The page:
Furthermore, rather than regressing the residuals of a first stage SFA regression without determinants on a set of determinants, this estimation procedure is carried out in one step.^{Footnote 11} The practice of allowing for determinants of inefficiency has two advantages. First, the determinants allow for Eq.(1) to have heteroscedasticity via \(u_i\) (e.g., Caudill and Ford 1993 and Caudill et al. 1995) and thus, this is a less restrictive model. Second, without determinants, providing policy recommendations is difficult as inefficiency is randomly determined. By contrast, because we include determinants, inefficiency is no longer random. Hence, based on the results, we can discuss ways of improving the energy efficiency of residential electricity consumption.

To avoid distributional assumptions on \(u_i\) and \(v_i\), we deploy nonlinear least squares (NLS) as a robustness check (Wang and Schmidt 2002). Being that the NHN and NHN-Z\(\sigma \) models both have the scaling property, meaning that they can be written as the product of a scaling function and the basic distribution, NLS is a useful extension given the direct comparability (see also, Parmeter and Kumbhakar 2014). The NLS model is given by:^{Footnote 12}

There is a trade-off between distributional assumptions and efficiency in using NLS versus maximum likelihood. Hence, if the NHN-Z\(\sigma \) specification is the correct functional form, we would expect the NLS standard errors to be larger than those on the NHN-Z\(\sigma \) model.

## 5 Results

For our analysis, we consider electricity consumption per \(m^2\) and take the logarithm to interpret the regression coefficients as semi-elasticities. Hence, we quantify the effect of each appliance or utilization to overall electricity consumption per \(m^2\) as a change in percentages. To provide a benchmark for our analysis, we start with estimating the OLS version of Equation (1) without considering inefficiency, i.e., \(u_i=\)0 (first column of Table 4). We find, for instance, that electric water heating increases electricity consumption by about 23%. Moreover, an aquarium or terrarium leads to an increase of electricity consumption by 16%. Furthermore, each use of a dishwasher increases consumption on average by 0.03%, whereas operating the tumble dryer consumes about twice as much electricity and thus increases electricity consumption by 0.05%. Given the mean electricity consumption figure (Table 2) and average usage, conditional on possessing the respective appliance (185 times for the dishwasher and 100 for the tumble dryer), we find that a dishwasher consumes on average 204 kWh and a tumble dryer 184 kWh per year.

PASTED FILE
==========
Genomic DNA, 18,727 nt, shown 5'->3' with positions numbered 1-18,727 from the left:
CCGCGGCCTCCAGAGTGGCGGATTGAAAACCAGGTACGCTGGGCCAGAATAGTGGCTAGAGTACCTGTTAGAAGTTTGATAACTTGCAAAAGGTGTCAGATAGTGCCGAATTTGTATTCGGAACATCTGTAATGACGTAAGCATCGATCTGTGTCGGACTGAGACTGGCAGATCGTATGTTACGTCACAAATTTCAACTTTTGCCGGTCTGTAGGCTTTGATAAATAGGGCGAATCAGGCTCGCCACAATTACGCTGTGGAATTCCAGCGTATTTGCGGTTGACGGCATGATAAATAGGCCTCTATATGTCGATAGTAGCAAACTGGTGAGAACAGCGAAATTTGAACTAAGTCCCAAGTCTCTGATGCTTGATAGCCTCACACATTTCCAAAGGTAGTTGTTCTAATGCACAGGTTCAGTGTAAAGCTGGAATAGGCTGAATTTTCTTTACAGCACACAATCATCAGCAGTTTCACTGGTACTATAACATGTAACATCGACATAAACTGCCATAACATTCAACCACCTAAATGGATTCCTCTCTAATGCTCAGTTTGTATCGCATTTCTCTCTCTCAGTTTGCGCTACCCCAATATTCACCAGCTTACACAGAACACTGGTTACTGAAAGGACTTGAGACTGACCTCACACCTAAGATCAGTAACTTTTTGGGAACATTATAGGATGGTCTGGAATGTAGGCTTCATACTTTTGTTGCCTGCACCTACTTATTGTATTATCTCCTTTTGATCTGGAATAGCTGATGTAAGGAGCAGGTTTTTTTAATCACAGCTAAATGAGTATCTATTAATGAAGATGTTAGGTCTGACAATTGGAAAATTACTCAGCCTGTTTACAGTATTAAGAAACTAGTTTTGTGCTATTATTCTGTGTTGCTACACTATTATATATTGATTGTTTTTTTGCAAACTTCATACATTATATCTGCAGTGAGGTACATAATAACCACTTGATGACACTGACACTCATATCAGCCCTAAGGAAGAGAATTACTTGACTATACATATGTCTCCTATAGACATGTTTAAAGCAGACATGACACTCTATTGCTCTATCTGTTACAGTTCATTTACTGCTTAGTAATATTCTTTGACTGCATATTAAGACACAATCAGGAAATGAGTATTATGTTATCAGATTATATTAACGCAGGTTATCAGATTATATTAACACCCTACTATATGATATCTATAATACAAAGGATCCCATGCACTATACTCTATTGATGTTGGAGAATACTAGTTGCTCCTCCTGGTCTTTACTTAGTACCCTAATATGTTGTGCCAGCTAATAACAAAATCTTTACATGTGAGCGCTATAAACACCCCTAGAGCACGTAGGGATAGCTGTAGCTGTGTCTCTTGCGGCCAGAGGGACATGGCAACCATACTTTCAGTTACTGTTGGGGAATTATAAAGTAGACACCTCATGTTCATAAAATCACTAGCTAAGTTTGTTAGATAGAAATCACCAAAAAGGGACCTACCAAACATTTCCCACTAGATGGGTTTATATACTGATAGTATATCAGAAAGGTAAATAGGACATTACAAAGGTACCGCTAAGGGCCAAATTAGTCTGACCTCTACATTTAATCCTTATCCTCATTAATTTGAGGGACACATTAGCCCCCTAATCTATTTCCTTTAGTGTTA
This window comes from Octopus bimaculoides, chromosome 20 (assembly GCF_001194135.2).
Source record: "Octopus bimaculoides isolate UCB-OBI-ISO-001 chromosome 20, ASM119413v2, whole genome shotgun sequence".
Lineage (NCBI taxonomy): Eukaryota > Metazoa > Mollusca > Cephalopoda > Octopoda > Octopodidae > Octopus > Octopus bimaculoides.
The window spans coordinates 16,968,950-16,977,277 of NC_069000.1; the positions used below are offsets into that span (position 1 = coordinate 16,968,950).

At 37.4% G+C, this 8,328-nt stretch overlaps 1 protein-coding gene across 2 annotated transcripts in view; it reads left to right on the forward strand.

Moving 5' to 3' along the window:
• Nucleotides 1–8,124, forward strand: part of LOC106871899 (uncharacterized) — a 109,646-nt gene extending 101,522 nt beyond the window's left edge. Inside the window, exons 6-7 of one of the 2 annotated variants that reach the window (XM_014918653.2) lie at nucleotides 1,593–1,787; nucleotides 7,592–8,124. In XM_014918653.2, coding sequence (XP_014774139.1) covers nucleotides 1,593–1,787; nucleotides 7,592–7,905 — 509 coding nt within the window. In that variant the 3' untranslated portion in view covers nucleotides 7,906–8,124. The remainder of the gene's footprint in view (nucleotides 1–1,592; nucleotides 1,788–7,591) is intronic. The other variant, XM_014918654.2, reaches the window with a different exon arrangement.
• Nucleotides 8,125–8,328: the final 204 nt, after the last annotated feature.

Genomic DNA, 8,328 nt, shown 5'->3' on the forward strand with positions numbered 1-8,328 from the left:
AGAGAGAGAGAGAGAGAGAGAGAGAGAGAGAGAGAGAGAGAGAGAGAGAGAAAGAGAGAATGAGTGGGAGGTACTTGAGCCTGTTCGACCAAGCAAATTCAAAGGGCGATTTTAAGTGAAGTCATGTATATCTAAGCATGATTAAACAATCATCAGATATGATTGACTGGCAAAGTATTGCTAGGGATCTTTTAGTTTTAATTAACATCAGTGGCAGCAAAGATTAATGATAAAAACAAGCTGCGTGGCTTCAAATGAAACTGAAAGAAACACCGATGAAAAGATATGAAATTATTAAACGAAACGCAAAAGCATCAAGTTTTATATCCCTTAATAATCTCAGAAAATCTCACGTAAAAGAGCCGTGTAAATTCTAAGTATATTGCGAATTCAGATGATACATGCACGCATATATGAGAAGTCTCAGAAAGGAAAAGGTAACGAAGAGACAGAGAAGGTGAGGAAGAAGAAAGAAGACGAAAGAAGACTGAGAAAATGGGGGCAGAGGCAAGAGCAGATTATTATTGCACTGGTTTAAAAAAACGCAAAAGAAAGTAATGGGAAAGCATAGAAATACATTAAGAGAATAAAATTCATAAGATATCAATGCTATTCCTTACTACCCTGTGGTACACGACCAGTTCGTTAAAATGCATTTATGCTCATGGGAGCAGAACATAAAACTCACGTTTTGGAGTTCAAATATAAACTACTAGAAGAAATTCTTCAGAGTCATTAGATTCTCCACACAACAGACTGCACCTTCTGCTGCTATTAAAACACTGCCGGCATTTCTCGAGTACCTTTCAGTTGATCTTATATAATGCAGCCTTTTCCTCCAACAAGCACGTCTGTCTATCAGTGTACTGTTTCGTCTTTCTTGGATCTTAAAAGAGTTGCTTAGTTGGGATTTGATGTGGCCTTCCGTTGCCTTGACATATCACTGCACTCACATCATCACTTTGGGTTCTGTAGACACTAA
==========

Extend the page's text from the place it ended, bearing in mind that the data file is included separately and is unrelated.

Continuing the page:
Determining the skewness of the OLS residuals provides a formal test for the existence of inefficiency. In our application, the skewness of the residuals amounts to 0.159 and is statistically different from zero (\(p<0.000\)), suggesting that there is a considerable level of inefficiency. In addition, the skewness of the residuals is a necessary condition for the convergence of the maximum likelihood function. The statistically significant coefficient for \(\gamma = \frac{\sigma _u^2}{\sigma ^2}\) also indicates that there is inefficiency in our data set (Column 2 of Table 4). Comparing the OLS result with the SFA estimation, in which we use a normal-half-normal (NHN) distribution for the composed error term, we note that the coefficients are fairly similar in magnitude, except for the constant since \(E(\varepsilon _i)\ne 0\).

The last column of Table 4 shows the results of the SFA model (NHN-Z\(\mu \)) that additionally includes an estimation to identify the determinants of inefficiency in the electricity use.^{Footnote 13} The higher value of the log likelihood indicates that the model fit is superior. While the coefficients for the frontier are similar to the model without determinants, we observe that, for instance, the household size and residing in East Germany are statistically significant determinants of inefficiency. For instance, the positive sign of the coefficient on *East Germany* indicates that East German households use electricity more inefficiently than households residing in West Germany.

The value for \(\gamma \) is notably larger, indicating that the degree of the residual explained by inefficiency increased after including determinants, as it commonly occurs in SFA. The reduction in significance of \(\sigma ^2\) in NHN-Z\(\mu \) is not cause for concern given that both \(\sigma _v\) and \(\sigma _u\) are significant at the 0.001 and 0.01 levels, respectively. Furthermore, we observe that \(\sigma ^2\) increases, although the increase is entirely due to an increase in \(\sigma _u\) with \(\sigma ^2 = \sigma _u^2 + \sigma _v^2 = 0.35^2 + 0.36^2 = 0.25^{***}\) (and \(\lambda = \sigma _u/\sigma _v =0.97^{***}\)) in the NHN, while \(\sigma ^2 = 0.68^2 + 0.35^2 = 0.59^{*}\) (and \(\lambda = 1.91^{**}\)) in the NHN-Z\(\mu \).^{Footnote 14}

The mean level of technical efficiency \(\bar{\theta }\) for the NHN model amounts to 0.772 and spans from 0.317 to 0.943 (Table 7). Additionally controlling for the determinants of inefficiency raises the mean efficiency score to 0.831. Hence, the mean inefficiency of German households in the use of electricity amounts to 0.169, which seems at first glance comparable to Swiss households (Blasch et al. 2017; Boogen 2017), but somewhat higher compared to US households (Alberini and Filippini 2018).